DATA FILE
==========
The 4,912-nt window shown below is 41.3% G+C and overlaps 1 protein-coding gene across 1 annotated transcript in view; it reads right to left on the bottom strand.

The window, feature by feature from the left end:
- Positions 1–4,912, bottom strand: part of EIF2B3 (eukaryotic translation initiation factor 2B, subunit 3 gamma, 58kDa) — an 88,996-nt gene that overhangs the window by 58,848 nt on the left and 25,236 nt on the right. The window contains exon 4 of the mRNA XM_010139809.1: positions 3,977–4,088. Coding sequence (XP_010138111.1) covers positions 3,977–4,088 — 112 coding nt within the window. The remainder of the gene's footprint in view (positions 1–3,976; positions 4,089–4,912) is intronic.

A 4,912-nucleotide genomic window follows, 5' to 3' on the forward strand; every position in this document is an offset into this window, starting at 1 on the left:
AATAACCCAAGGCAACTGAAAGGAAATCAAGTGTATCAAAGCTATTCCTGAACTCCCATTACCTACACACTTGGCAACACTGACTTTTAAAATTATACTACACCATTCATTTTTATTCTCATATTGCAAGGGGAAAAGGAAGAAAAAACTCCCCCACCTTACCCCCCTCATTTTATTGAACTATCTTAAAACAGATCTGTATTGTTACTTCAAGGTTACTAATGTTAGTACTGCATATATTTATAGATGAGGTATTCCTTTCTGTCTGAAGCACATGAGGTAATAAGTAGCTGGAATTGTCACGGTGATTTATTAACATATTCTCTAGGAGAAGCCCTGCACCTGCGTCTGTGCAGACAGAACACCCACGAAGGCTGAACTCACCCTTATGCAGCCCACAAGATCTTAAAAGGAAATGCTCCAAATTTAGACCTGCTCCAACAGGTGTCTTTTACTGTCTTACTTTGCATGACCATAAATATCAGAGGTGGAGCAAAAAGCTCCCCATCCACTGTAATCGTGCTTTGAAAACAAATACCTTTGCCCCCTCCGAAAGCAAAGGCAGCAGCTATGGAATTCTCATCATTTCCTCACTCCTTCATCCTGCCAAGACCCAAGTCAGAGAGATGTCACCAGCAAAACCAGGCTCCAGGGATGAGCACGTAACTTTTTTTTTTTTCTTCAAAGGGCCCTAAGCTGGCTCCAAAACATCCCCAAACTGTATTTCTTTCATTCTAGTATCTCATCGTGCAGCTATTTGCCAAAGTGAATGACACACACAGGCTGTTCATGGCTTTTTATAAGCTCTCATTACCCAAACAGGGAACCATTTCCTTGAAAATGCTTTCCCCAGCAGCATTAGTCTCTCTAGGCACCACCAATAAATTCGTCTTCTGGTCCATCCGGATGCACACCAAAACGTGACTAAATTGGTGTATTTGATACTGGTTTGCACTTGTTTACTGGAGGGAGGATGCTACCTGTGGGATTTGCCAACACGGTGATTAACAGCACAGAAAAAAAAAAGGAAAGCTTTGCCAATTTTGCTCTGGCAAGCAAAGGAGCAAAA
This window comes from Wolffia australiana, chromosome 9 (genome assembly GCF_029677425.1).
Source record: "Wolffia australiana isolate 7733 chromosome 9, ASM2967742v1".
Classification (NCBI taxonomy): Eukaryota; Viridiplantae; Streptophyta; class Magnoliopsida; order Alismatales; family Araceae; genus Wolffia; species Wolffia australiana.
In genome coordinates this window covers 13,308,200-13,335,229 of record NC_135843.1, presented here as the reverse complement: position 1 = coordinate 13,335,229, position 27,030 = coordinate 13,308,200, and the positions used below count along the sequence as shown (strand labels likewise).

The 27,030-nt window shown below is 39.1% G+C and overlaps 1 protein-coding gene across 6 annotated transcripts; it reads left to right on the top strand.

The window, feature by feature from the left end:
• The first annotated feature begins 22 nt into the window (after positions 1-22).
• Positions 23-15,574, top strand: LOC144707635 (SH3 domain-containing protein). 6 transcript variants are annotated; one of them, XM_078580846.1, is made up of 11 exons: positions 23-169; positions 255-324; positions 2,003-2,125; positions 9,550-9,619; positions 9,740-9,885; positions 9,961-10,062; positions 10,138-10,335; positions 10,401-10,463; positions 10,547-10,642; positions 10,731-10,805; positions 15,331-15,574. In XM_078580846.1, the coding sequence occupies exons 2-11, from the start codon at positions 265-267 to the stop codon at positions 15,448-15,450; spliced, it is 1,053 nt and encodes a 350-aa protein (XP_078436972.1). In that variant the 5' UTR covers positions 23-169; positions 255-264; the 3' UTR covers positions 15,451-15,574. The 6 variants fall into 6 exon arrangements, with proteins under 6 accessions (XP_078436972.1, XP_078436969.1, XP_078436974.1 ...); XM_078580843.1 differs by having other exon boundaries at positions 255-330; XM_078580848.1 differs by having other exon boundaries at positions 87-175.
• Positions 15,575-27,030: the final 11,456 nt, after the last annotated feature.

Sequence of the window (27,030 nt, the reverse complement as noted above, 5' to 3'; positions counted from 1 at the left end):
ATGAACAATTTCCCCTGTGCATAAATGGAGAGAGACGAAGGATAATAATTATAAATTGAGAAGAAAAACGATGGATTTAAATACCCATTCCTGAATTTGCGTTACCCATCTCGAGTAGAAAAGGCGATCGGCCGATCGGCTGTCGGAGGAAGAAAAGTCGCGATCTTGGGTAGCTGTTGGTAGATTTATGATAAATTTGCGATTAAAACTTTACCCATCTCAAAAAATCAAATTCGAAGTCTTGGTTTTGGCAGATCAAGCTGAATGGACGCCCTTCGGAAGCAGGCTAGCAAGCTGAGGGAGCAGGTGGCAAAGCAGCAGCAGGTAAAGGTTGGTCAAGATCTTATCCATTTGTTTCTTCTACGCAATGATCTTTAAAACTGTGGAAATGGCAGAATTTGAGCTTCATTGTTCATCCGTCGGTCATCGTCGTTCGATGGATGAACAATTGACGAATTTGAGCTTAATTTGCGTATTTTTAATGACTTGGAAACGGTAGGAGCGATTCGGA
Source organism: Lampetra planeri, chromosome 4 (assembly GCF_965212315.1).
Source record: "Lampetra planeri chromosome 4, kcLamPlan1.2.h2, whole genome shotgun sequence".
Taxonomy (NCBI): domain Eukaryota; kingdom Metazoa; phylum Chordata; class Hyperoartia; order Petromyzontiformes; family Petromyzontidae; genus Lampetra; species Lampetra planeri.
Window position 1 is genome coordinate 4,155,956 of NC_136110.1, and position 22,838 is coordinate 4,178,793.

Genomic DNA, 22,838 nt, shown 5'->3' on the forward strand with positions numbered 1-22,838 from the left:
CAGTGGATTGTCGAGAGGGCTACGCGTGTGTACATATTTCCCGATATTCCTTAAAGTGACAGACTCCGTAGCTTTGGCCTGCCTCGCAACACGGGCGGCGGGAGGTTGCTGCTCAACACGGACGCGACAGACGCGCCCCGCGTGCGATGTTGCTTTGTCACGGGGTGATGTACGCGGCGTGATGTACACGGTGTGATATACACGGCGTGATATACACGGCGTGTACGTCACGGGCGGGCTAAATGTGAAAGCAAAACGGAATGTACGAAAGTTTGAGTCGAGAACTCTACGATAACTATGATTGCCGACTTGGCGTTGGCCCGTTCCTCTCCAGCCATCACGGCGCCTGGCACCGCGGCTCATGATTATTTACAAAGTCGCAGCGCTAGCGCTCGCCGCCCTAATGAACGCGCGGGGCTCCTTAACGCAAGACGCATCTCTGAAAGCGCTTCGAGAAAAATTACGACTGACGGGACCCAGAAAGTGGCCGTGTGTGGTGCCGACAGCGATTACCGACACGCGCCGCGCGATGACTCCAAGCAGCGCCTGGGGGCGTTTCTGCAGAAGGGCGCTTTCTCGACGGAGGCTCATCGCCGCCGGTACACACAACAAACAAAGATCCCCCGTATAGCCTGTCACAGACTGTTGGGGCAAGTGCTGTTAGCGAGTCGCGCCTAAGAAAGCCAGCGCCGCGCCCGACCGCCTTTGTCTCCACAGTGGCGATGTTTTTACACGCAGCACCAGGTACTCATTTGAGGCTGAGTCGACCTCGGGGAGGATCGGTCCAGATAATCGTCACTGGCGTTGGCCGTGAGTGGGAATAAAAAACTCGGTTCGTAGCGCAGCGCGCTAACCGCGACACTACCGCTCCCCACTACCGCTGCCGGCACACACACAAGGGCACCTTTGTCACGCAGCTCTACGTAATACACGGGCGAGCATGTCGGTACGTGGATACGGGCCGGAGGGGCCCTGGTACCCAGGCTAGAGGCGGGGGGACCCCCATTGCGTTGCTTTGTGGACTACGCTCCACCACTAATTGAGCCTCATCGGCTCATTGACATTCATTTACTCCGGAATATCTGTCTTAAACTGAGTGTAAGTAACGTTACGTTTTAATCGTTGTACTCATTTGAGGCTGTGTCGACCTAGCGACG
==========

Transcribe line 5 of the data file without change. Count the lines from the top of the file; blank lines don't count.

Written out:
AATAACCCAAGGCAACTGAAAGGAAATCAAGTGTATCAAAGCTATTCCTGAACTCCCATTACCTACACACTTGGCAACACTGACTTTTAAAATTATACTACACCATTCATTTTTATTCTCATATTGCAAGGGGAAAAGGAAGAAAAAACTCCCCCACCTTACCCCCCTCATTTTATTGAACTATCTTAAAACAGATCTGTATTGTTACTTCAAGGTTACTAATGTTAGTACTGCATATATTTATAGATGAGGTATTCCTTTCTGTCTGAAGCACATGAGGTAATAAGTAGCTGGAATTGTCACGGTGATTTATTAACATATTCTCTAGGAGAAGCCCTGCACCTGCGTCTGTGCAGACAGAACACCCACGAAGGCTGAACTCACCCTTATGCAGCCCACAAGATCTTAAAAGGAAATGCTCCAAATTTAGACCTGCTCCAACAGGTGTCTTTTACTGTCTTACTTTGCATGACCATAAATATCAGAGGTGGAGCAAAAAGCTCCCCATCCACTGTAATCGTGCTTTGAAAACAAATACCTTTGCCCCCTCCGAAAGCAAAGGCAGCAGCTATGGAATTCTCATCATTTCCTCACTCCTTCATCCTGCCAAGACCCAAGTCAGAGAGATGTCACCAGCAAAACCAGGCTCCAGGGATGAGCACGTAACTTTTTTTTTTTTCTTCAAAGGGCCCTAAGCTGGCTCCAAAACATCCCCAAACTGTATTTCTTTCATTCTAGTATCTCATCGTGCAGCTATTTGCCAAAGTGAATGACACACACAGGCTGTTCATGGCTTTTTATAAGCTCTCATTACCCAAACAGGGAACCATTTCCTTGAAAATGCTTTCCCCAGCAGCATTAGTCTCTCTAGGCACCACCAATAAATTCGTCTTCTGGTCCATCCGGATGCACACCAAAACGTGACTAAATTGGTGTATTTGATACTGGTTTGCACTTGTTTACTGGAGGGAGGATGCTACCTGTGGGATTTGCCAACACGGTGATTAACAGCACAGAAAAAAAAAAGGAAAGCTTTGCCAATTTTGCTCTGGCAAGCAAAGGAGCAAAA